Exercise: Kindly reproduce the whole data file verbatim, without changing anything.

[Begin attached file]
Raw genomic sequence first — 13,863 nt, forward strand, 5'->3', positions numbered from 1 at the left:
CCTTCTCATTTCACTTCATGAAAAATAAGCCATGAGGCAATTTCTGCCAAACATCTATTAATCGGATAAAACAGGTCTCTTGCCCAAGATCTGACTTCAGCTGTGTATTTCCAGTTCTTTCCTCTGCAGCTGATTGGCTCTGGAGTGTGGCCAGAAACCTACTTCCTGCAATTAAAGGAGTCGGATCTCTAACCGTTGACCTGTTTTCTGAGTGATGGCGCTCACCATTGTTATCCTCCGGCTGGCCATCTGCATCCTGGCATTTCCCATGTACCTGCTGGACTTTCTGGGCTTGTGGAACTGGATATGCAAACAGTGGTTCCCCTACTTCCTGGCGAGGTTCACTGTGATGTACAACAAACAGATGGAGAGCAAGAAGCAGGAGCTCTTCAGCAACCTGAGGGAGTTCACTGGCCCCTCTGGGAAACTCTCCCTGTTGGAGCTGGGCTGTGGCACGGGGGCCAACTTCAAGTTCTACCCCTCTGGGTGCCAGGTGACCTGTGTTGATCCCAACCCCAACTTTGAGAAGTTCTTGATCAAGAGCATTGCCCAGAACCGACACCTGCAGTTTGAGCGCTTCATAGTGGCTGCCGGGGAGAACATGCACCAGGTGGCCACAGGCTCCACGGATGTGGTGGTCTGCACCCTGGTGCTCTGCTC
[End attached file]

Raw genomic sequence first — 13,863 nt, forward strand, 5'->3', positions numbered from 1 at the left:
CCTTCTCATTTCACTTCATGAAAAATAAGCCATGAGGCAATTTCTGCCAAACATCTATTAATCGGATAAAACAGGTCTCTTGCCCAAGATCTGACTTCAGCTGTGTATTTCCAGTTCTTTCCTCTGCAGCTGATTGGCTCTGGAGTGTGGCCAGAAACCTACTTCCTGCAATTAAAGGAGTCGGATCTCTAACCGTTGACCTGTTTTCTGAGTGATGGCGCTCACCATTGTTATCCTCCGGCTGGCCATCTGCATCCTGGCATTTCCCATGTACCTGCTGGACTTTCTGGGCTTGTGGAACTGGATATGCAAACAGTGGTTCCCCTACTTCCTGGCGAGGTTCACTGTGATGTACAACAAACAGATGGAGAGCAAGAAGCAGGAGCTCTTCAGCAACCTGAGGGAGTTCACTGGCCCCTCTGGGAAACTCTCCCTGTTGGAGCTGGGCTGTGGCACGGGGGCCAACTTCAAGTTCTACCCCTCTGGGTGCCAGGTGACCTGTGTTGATCCCAACCCCAACTTTGAGAAGTTCTTGATCAAGAGCATTGCCCAGAACCGACACCTGCAGTTTGAGCGCTTCATAGTGGCTGCCGGGGAGAACATGCACCAGGTGGCCACAGGCTCCACGGATGTGGTGGTCTGCACCCTGGTGCTCTGCTC